the time of these bribes and the defendants wanted their entire files
(promotions, etc) to be admitted into evidence.
b) Issue: Whether a document is incomplete when it is part of a larger
c) Rule: An entire file does not need to be admitted when only parts
of the file are relevant and can be read to the jury without causing a
jury member to believe there is missing information.
d) Holding/Reasoning: The document was not incomplete because the
document admitted into evidence included all the relevant
information, it does not matter that it was part of a bigger file.
C. Character evidence
● Evidence revealing character is admissible if it also relates to a
legitimate point
○ While 404(a) excludes evidence that relates only to character, Rule
404(b) clarifies that if the same evidence is also relevant to some
legitimate fact in the case, it is admissible. Consequently, parties to
a case have an incentive to make creative arguments tying
evidence of bad character logically to a factual issue. However,
during closing arguments, cannot use that evidence to talk about
D. Other acts evidence offered for proper purpose
1. Rule 404: While 404(a) excludes evidence that relates only to character,
Rule 404(b) clarifies that if the same evidence is also relevant to some
legitimate fact in the case, it is admissible.
2. Huddleston v. United States (1988)
a. Facts: Huddleston was charged with possession of stolen goods
and selling stolen videocassette tapes. The prosecution sought to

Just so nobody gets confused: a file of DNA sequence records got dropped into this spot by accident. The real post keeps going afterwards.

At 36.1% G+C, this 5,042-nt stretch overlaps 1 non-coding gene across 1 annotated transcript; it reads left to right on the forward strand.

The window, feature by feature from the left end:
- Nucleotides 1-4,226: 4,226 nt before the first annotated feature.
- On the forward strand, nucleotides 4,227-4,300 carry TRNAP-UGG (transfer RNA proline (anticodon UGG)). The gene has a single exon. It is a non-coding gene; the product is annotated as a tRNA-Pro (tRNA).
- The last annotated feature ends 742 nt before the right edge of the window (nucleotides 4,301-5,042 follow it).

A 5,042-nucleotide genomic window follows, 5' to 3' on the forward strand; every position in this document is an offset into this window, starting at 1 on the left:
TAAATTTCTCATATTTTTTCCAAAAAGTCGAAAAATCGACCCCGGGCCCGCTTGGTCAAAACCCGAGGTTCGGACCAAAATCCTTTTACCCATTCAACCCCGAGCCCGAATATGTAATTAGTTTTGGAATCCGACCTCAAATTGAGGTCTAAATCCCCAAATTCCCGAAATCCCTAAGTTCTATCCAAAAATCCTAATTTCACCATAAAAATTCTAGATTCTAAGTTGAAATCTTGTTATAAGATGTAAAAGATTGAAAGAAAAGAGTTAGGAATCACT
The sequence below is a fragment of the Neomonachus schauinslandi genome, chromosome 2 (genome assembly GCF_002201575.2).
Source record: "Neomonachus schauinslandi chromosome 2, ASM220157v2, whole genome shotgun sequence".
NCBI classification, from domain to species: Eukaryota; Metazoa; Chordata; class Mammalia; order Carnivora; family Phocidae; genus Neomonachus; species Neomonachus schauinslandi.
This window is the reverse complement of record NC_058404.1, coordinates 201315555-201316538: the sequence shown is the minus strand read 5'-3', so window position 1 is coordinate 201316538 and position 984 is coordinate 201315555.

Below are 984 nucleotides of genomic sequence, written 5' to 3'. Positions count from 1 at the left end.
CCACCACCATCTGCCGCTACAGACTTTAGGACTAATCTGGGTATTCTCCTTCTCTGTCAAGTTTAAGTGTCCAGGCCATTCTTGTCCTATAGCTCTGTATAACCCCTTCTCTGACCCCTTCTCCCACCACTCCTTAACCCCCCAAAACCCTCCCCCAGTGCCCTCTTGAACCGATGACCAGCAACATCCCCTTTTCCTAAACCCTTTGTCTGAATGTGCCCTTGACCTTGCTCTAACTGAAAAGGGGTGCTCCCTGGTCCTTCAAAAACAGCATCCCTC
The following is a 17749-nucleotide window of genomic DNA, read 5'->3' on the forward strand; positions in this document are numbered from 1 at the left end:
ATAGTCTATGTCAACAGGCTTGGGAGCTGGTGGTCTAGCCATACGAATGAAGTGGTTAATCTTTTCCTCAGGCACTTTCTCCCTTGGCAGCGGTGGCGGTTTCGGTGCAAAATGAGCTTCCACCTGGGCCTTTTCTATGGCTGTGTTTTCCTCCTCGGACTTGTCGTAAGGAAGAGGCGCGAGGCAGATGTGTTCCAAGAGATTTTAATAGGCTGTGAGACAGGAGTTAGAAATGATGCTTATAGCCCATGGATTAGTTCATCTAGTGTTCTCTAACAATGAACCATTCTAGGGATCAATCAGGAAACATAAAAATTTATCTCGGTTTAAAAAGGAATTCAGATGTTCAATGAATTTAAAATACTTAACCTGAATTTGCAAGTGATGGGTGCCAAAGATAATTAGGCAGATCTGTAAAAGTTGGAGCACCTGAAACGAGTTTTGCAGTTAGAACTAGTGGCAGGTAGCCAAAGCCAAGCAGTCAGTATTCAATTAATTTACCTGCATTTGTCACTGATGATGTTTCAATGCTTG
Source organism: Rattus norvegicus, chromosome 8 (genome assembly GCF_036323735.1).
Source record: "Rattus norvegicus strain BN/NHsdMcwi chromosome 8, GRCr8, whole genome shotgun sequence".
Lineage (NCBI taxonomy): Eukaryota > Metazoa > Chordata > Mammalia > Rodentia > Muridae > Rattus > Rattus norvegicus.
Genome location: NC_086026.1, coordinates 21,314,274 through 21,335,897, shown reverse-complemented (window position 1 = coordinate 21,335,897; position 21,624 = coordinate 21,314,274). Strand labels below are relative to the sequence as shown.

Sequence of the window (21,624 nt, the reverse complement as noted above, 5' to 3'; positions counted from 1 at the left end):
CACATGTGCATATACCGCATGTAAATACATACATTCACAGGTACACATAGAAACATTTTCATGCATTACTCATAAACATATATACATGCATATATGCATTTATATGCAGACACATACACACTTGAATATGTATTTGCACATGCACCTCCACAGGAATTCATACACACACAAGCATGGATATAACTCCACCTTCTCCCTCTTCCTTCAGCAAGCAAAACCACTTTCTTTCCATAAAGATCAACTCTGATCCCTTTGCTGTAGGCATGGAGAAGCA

introduce evidence of two similar acts under 404(b)--evidence of
televisions and $20k of appliances to an undercover FBI agent for
a lower price. The trial court allowed the admission of the similar
prior acts and Huddleston was convicted of possession of stolen
b. Issue: Whether, before admitting prior acts evidence, the court
must make a preliminary finding that the prosecution has proved
prior act by a preponderance of the evidence?
c. Rule: There does not need to be a preliminary finding by the court
that evidence is proved by a preponderance of the evidence to be
admissible under 404(b).
d. Holding/Reasoning: The inquiry the court must make before
admitting similar acts evidence is whether the evidence is
probative of a material issue other than character. The evidence
that the petitioner was selling the televisions was relevant under
the Government's theory (low price of televisions = stolen) only if
the jury could reasonably find the televisions were stolen.
● Here, the prior bad acts evidence was used to show
knowledge that the video cassettes were stolen.
3. Dowling v. United States (1990)
a. Facts: The defendant was on trial previously for robbing a home
with his friend. The eyewitness saw the defendant without his skimask on, but the jury acquitted the defendant. The jury in the
previous trial did not find whether the defendant was actually
present during the robbery and just acquitted him of the actual
robbery. The defendant was later arrested for robbing a bank with
his friend again wearing a ski-mask and carrying a gun. During
trial, the prosecution sought to introduce testimony of the previous
robbery. The purpose of the testimony was to (1) link the
defendant with the friend; (2) identify the similarities between the
gun and the mask.
b. Issue: Whether a defendant’s acquittal to a previous trial can be
brought up during a different trial.
c. Rule: When a specific issue has not been litigated in a previous
trial, collateral estoppel and double jeopardy does not apply.
d. Holding/Reasoning: The testimony should have been allowed in
because there was no violation of the double jeopardy clause nor
collateral estoppel because (1) the Henry incident was prior